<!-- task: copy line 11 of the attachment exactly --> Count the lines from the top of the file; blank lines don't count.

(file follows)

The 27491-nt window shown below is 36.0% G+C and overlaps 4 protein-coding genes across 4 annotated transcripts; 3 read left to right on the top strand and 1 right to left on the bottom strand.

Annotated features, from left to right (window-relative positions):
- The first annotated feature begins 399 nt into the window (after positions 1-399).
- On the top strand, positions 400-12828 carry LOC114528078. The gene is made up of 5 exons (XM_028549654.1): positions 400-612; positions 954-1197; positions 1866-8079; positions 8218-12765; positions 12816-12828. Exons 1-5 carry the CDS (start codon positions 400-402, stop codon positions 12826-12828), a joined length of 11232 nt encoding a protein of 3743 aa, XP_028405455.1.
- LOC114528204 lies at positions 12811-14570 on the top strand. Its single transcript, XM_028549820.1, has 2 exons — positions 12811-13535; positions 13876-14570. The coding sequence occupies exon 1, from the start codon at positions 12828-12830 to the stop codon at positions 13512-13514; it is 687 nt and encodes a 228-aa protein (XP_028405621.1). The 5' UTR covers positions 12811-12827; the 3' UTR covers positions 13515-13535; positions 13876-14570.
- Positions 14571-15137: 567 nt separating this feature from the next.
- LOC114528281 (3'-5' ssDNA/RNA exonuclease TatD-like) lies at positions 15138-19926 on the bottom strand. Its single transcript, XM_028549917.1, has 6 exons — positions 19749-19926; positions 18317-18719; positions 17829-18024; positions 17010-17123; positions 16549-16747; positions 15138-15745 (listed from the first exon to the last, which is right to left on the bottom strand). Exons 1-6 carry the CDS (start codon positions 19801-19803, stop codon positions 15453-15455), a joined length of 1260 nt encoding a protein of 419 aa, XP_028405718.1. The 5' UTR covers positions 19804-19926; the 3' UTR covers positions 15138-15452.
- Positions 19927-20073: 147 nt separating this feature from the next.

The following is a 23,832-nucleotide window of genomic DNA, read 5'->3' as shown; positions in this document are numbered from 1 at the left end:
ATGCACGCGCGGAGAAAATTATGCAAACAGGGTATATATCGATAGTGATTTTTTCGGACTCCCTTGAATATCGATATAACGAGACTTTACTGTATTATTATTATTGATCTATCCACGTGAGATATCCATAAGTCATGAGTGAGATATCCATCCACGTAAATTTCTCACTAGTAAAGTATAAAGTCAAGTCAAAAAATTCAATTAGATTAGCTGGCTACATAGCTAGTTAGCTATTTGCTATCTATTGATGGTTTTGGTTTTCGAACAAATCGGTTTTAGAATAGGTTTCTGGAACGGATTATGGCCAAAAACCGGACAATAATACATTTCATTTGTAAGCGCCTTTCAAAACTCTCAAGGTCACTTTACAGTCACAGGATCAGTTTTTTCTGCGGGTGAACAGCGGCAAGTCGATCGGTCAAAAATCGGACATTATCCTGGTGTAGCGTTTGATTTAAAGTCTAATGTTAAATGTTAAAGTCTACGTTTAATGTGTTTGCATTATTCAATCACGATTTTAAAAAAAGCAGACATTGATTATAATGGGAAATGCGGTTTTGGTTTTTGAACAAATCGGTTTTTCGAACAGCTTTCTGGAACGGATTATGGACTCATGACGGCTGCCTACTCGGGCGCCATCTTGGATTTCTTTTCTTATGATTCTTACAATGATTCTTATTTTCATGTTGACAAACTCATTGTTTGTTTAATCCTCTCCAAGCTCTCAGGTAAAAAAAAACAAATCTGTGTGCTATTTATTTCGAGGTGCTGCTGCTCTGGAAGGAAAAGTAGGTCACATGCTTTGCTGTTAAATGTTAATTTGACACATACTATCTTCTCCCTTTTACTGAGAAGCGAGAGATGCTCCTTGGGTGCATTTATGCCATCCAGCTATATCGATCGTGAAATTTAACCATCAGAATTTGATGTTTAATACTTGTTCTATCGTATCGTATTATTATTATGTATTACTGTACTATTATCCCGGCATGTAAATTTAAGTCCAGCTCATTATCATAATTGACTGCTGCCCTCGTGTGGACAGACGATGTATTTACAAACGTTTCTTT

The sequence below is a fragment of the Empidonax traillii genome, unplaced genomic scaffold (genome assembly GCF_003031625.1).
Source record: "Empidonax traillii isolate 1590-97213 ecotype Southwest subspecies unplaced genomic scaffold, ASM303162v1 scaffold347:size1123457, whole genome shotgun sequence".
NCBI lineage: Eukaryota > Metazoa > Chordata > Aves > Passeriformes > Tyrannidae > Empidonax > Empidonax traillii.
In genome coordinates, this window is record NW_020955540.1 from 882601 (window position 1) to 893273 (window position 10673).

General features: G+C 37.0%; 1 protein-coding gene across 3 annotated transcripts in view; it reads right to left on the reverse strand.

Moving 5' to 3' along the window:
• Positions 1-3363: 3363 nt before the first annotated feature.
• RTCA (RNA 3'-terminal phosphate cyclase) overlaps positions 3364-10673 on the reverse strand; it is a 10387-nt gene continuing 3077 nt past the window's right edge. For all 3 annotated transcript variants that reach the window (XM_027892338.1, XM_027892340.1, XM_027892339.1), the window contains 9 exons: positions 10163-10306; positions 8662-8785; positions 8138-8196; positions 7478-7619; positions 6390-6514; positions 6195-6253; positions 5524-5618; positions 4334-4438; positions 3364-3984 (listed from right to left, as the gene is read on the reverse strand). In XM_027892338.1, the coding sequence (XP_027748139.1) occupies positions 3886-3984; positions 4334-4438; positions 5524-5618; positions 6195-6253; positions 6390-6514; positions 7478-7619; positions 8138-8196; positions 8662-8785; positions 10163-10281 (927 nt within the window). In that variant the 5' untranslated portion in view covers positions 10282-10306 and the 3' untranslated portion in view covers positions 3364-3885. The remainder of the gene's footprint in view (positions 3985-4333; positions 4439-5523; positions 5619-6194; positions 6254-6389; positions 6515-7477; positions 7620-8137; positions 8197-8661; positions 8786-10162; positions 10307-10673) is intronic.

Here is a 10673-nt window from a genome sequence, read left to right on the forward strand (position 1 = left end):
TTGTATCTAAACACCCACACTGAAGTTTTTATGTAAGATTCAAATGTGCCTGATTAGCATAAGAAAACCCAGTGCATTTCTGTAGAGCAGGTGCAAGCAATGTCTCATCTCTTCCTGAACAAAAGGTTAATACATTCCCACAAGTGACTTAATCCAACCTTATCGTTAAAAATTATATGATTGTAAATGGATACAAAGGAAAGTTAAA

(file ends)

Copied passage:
The sequence below is a fragment of the Empidonax traillii genome, unplaced genomic scaffold (genome assembly GCF_003031625.1).